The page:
Also check out our primer on Metal Gear’s complex history before starting Metal Gear Solid V.
The beauty of Metal Gear Solid V: The Phantom Pain is that it is everything that creator Hideo Kojima always wanted in a Metal Gear game. Just like the last two decades of Marvel films, the technology simply had to catch up with the vision. In Kojima’s case, it meant having the means to craft an expansive and detailed open world, or in The Phantom Pain’s case, two open worlds. Depending on how experienced you are in the series’ stealth gameplay, you might assume that an open environment would be an advantage to protagonist Big Boss. He does in fact have more avenues and opportunities than ever to infiltrate a stronghold, but his foes are smarter and more assertive than any enemy he’s faced previously. Lastly, it wouldn’t be a Kojima-helmed Metal Gear without some batshit plot developments, though you might be surprised how these twists and turns are presented. Here’s a spoiler-free list of what else you should expect from The Phantom Pain.
Kojima Productions’ interpretations of Kabul and the Angola-Zaire border are chocked full of missions but these lands are also vast in the right places. From the deserts to the savannahs, the access and practicality of riding a horse rivals the traversal appeal of Red Dead Redemption. These large, mostly uneventful spaces lend a sense of realism to The Phantom Pain’s environments.
Hideo Kojima still respects his stealth enthusiast fanbase but he also understands that there are fans who prefer more run-and-gun approaches. Many missions give you the opportunity and flexibility to dictate how much adversity you want to face, whether you use your dog buddy to mark every enemy in a fortress or if you want to preemptively thin out enemy numbers with a bomb strike. The Phantom Pain can be beaten with force but its greatest rewards, like unlockables and S ranks are saved for ghosts.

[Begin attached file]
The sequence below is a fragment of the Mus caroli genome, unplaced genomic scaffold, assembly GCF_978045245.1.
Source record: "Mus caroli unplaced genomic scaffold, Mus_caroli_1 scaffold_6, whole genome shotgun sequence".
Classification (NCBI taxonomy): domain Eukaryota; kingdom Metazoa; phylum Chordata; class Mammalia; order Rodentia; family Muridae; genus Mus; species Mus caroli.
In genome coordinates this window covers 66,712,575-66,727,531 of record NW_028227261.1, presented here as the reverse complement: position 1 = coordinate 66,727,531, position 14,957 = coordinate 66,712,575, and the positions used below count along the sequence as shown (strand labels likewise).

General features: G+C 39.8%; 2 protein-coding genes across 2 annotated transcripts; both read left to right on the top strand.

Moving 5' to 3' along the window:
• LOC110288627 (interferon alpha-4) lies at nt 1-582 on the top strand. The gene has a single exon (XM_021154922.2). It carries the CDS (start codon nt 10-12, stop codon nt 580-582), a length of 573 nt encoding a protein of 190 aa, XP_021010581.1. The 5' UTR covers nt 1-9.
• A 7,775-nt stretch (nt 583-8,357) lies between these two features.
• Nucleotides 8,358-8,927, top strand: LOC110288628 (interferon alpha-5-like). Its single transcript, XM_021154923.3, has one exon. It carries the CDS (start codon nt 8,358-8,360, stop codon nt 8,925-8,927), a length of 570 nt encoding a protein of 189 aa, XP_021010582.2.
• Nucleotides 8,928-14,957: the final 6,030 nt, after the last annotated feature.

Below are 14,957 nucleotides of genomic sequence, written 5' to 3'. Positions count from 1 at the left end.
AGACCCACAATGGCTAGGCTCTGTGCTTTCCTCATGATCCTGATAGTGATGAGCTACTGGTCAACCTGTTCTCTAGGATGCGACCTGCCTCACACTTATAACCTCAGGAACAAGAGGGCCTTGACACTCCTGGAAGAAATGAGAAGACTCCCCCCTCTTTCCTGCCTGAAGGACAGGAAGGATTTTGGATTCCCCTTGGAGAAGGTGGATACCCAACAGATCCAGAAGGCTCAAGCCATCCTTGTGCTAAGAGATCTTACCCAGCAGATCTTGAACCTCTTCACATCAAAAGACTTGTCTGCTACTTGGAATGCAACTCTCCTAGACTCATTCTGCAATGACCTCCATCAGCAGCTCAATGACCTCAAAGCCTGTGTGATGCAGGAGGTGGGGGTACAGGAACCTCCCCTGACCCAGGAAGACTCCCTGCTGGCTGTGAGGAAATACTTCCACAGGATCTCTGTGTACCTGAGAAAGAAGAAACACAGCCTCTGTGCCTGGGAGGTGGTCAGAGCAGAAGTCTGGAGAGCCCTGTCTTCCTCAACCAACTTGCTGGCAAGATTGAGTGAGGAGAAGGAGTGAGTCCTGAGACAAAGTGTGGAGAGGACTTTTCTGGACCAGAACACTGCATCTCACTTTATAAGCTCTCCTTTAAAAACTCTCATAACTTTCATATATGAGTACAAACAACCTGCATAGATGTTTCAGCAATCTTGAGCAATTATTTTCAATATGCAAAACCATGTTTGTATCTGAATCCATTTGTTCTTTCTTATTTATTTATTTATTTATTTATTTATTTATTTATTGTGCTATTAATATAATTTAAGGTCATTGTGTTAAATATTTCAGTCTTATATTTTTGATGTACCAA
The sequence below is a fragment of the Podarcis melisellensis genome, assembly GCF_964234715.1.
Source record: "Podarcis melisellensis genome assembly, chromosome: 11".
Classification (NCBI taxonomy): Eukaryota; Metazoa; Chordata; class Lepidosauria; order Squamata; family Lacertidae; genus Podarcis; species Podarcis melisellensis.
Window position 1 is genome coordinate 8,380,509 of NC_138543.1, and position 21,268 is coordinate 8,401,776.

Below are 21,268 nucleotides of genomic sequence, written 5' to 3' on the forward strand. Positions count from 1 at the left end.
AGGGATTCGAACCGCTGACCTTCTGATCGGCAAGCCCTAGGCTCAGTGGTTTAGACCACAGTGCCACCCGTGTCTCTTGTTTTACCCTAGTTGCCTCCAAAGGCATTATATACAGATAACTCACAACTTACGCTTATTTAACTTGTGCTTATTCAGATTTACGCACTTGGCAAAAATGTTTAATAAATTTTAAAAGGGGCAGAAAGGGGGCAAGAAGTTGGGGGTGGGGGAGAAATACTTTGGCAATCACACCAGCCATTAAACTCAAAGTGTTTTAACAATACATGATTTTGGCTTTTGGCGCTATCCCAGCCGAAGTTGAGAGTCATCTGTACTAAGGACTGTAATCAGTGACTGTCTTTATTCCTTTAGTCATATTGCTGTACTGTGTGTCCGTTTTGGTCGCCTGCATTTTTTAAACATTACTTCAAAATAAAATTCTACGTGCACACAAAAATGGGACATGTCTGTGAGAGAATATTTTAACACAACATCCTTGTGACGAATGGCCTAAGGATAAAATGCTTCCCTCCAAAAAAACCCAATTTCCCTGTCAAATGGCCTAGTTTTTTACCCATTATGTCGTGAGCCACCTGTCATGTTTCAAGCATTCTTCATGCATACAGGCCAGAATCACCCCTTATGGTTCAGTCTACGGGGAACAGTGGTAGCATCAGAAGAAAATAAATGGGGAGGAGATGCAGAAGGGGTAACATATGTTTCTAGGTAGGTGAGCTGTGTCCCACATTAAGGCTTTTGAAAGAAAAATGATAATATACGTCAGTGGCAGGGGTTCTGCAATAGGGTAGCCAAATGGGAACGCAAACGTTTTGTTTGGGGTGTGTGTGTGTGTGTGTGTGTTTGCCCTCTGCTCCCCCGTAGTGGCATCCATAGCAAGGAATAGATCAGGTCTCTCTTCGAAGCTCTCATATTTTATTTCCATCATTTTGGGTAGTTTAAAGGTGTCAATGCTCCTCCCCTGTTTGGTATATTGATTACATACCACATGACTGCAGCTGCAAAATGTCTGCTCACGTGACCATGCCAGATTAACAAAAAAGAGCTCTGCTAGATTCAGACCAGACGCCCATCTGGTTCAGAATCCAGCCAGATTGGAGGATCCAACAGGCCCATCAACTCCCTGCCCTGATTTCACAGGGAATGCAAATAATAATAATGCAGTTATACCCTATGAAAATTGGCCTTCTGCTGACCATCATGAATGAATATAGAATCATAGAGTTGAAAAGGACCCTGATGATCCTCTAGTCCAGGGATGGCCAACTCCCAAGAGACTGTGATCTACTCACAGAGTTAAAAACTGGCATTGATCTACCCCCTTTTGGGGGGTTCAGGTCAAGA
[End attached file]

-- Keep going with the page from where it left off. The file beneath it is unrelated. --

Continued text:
It might be simplistic to describe The Phantom Pain as “Red Dead Redemption meets Splinter Cell: Blacklist” but that does not make it any less true. Transitioning from the open valleys of Afghanistan to a confining, goal-minded infiltration assignment within one of the game’s many fortresses is a seamless and frequent occurrence. The Phantom Pain is brilliant for being pure Metal Gear while also being unlike any other Metal Gear game before it.
Last year’s Metal Gear Solid V: Ground Zeroes aptly tees up The Phantom Pain’s story and even presents a fitting training mission, so playing the former first is mandatory. The guards of Camp Omega aren’t perfect in their duties, but their sense of sight would put the Shadow Moses next-gen special forces to shame. If you put them in an alert state, getting them to give up their pursuit is nearly impossible. Expect the same level of adversity in The Phantom Pain.
It took me about 40 hours to beat The Phantom Pain’s story and I just passed the 100 hour mark overall in the hopes of reaching 100% completion; that’s how much optional content there is. It’s not surprising for a game with two open worlds, but it’s still daunting for a Metal Gear game. The good news is that many side missions feature the same objectives a dozen times over. The bad news is that it can get repetitive. At least you get to help an animal conservation group by collecting wild animals like bears. Don’t expect an MGS: Substance or Subsistence-like upgrade in the future because The Phantom Pain is already content-rich as it is.